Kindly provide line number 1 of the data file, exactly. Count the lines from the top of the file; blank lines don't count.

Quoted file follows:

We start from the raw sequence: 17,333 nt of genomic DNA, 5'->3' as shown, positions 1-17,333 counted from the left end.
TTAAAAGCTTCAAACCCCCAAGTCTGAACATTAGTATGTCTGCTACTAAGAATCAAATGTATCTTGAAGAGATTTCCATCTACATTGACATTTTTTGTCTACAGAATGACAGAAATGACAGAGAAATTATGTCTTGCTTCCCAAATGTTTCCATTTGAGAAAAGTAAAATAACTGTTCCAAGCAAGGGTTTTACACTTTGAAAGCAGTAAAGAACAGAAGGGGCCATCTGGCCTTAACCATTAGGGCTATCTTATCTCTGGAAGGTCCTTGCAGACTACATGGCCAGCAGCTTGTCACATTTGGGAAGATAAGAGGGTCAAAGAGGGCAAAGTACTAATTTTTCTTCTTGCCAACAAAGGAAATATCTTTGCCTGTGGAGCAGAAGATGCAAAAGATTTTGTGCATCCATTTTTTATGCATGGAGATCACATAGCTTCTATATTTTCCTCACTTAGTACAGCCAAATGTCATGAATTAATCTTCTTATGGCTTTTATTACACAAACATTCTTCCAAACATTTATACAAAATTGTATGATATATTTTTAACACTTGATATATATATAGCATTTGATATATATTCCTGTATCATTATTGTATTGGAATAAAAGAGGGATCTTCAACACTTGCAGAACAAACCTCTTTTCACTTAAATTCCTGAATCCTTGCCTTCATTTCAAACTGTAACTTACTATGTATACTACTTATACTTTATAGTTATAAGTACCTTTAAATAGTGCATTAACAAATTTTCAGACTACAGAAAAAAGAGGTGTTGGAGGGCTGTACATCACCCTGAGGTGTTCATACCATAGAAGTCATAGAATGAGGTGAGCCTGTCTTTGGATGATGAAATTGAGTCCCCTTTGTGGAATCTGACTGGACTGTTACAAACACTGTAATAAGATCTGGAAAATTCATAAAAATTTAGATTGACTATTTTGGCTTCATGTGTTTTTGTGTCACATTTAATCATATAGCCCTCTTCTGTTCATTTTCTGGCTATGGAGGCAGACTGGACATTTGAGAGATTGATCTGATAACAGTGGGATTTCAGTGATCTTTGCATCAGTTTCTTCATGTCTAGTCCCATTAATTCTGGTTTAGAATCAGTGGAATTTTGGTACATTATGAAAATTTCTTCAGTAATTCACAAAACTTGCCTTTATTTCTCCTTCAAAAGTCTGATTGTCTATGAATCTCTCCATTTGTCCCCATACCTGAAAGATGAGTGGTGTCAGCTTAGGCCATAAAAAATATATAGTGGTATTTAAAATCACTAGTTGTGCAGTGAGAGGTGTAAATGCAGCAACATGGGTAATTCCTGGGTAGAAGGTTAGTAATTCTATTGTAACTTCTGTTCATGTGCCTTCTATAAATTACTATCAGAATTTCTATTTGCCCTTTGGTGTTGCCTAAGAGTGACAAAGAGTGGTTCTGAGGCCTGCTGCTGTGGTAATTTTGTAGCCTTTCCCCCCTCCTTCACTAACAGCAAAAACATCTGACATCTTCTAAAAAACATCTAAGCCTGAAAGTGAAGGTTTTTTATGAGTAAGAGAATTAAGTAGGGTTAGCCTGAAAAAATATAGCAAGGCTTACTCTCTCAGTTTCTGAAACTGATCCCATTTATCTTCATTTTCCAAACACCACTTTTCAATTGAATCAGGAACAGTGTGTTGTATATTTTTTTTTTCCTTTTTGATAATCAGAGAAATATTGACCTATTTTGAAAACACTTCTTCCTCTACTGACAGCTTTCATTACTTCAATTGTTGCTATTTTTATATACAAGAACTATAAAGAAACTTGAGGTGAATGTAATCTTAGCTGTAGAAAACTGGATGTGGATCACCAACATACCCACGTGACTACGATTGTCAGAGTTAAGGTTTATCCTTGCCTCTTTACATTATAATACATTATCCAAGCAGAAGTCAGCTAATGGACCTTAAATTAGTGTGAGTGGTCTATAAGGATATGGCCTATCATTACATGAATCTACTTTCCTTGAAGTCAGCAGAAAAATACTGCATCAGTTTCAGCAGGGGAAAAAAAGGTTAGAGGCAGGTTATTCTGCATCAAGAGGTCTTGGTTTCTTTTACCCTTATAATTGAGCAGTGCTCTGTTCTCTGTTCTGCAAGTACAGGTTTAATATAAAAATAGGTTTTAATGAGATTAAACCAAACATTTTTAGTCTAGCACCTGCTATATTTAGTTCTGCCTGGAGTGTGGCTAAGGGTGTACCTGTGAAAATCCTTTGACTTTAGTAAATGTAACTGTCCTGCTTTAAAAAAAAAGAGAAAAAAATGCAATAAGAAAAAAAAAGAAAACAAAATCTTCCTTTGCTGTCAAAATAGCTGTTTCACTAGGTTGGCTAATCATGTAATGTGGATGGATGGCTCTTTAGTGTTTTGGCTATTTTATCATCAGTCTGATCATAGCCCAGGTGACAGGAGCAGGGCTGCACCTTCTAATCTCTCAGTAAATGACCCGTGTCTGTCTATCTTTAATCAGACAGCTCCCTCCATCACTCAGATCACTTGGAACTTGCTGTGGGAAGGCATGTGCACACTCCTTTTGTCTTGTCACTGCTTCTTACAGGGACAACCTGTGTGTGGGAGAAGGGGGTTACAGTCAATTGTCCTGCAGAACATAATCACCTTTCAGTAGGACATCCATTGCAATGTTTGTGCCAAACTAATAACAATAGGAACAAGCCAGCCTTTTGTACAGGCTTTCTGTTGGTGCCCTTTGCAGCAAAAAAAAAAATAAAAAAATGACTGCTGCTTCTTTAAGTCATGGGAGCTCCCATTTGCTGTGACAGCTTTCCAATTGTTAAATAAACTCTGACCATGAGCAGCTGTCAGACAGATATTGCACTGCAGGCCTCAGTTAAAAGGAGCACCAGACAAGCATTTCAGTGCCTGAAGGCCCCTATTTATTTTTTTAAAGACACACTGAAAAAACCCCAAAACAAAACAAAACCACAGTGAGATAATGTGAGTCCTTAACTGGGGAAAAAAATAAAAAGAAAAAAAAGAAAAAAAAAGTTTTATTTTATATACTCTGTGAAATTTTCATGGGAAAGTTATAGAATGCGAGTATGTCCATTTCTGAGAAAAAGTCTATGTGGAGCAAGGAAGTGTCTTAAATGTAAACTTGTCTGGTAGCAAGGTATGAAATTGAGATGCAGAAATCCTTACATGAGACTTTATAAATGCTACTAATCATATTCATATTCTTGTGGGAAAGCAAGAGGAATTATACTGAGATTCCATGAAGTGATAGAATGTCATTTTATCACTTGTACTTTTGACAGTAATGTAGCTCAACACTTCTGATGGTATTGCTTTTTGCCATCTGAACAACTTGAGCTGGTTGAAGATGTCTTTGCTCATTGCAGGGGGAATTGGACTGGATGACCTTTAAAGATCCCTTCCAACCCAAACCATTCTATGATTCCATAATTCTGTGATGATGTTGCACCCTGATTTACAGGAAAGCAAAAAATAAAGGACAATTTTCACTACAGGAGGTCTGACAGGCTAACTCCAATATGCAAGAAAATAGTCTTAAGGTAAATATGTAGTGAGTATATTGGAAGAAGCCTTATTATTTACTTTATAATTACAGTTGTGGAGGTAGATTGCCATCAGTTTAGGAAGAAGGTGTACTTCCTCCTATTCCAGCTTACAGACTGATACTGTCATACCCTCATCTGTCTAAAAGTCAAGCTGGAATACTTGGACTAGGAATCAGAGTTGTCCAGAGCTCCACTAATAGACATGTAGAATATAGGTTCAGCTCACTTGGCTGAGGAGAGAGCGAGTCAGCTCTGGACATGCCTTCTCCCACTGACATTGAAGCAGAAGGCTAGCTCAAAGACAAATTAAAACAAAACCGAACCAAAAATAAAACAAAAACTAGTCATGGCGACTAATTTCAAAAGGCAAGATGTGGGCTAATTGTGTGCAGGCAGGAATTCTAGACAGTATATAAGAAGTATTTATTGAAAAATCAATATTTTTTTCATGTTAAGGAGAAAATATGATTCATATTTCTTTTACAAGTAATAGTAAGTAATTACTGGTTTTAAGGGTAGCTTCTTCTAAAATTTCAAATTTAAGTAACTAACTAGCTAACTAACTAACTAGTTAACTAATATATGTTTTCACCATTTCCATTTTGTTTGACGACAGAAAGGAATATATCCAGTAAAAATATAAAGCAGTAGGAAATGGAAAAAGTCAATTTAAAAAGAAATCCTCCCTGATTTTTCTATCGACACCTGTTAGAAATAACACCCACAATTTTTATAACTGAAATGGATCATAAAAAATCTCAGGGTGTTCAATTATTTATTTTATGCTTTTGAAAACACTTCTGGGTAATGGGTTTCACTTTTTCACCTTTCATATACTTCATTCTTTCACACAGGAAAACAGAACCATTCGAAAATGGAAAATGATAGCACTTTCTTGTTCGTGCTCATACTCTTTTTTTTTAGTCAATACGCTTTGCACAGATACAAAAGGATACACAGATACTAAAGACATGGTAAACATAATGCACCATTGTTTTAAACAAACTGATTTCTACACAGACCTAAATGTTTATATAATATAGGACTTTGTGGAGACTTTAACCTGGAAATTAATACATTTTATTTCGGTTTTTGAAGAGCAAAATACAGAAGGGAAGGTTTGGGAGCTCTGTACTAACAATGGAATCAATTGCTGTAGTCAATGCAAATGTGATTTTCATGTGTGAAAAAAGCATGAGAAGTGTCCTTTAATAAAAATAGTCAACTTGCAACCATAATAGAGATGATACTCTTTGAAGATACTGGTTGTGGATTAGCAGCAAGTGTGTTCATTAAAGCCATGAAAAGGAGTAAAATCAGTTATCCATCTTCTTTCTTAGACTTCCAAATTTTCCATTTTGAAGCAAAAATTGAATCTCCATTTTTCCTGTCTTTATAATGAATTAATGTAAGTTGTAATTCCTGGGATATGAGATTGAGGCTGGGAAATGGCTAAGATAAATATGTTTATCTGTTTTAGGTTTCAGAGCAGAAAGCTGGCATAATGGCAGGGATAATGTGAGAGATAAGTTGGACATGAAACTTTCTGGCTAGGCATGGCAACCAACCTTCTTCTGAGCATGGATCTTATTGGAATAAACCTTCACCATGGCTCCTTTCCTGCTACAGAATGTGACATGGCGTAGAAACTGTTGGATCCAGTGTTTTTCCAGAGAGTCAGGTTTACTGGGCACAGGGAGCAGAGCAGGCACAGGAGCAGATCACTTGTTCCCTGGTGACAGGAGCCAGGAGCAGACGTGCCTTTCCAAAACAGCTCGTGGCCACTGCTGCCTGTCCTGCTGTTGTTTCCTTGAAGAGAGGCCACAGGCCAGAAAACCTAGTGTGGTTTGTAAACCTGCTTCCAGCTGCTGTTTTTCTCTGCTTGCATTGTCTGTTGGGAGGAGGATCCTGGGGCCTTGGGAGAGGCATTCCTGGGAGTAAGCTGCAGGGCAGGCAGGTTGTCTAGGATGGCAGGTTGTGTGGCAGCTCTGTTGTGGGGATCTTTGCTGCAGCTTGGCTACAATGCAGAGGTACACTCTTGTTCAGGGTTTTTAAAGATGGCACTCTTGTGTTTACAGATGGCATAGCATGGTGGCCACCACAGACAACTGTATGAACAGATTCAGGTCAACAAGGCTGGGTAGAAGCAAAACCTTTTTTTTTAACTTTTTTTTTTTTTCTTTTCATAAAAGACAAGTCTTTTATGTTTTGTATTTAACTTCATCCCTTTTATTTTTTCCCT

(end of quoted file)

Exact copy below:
We start from the raw sequence: 17,333 nt of genomic DNA, 5'->3' as shown, positions 1-17,333 counted from the left end.